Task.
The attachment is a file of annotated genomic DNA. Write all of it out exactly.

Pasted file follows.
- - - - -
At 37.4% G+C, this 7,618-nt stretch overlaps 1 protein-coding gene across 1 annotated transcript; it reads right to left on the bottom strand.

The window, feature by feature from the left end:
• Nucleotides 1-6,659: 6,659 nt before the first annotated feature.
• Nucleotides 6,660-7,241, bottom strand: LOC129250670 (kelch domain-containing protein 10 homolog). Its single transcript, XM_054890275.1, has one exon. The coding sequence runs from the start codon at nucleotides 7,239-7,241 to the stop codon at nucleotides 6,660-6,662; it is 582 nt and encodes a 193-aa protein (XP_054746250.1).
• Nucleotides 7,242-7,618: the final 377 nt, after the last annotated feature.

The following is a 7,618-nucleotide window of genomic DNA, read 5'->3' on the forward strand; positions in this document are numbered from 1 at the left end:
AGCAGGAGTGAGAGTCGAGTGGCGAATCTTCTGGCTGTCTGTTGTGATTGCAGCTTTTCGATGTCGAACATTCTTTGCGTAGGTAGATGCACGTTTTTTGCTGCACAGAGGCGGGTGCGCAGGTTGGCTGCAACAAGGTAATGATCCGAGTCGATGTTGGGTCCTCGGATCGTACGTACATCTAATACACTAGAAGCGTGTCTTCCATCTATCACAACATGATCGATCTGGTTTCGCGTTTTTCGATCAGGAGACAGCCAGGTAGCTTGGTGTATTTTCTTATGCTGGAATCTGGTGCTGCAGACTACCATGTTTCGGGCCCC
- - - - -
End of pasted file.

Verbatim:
At 37.4% G+C, this 7,618-nt stretch overlaps 1 protein-coding gene across 1 annotated transcript; it reads right to left on the bottom strand.

The window, feature by feature from the left end:
• Nucleotides 1-6,659: 6,659 nt before the first annotated feature.
• Nucleotides 6,660-7,241, bottom strand: LOC129250670 (kelch domain-containing protein 10 homolog). Its single transcript, XM_054890275.1, has one exon. The coding sequence runs from the start codon at nucleotides 7,239-7,241 to the stop codon at nucleotides 6,660-6,662; it is 582 nt and encodes a 193-aa protein (XP_054746250.1).
• Nucleotides 7,242-7,618: the final 377 nt, after the last annotated feature.

The following is a 7,618-nucleotide window of genomic DNA, read 5'->3' on the forward strand; positions in this document are numbered from 1 at the left end:
AGCAGGAGTGAGAGTCGAGTGGCGAATCTTCTGGCTGTCTGTTGTGATTGCAGCTTTTCGATGTCGAACATTCTTTGCGTAGGTAGATGCACGTTTTTTGCTGCACAGAGGCGGGTGCGCAGGTTGGCTGCAACAAGGTAATGATCCGAGTCGATGTTGGGTCCTCGGATCGTACGTACATCTAATACACTAGAAGCGTGTCTTCCATCTATCACAACATGATCGATCTGGTTTCGCGTTTTTCGATCAGGAGACAGCCAGGTAGCTTGGTGTATTTTCTTATGCTGGAATCTGGTGCTGCAGACTACCATGTTTCGGGCCCC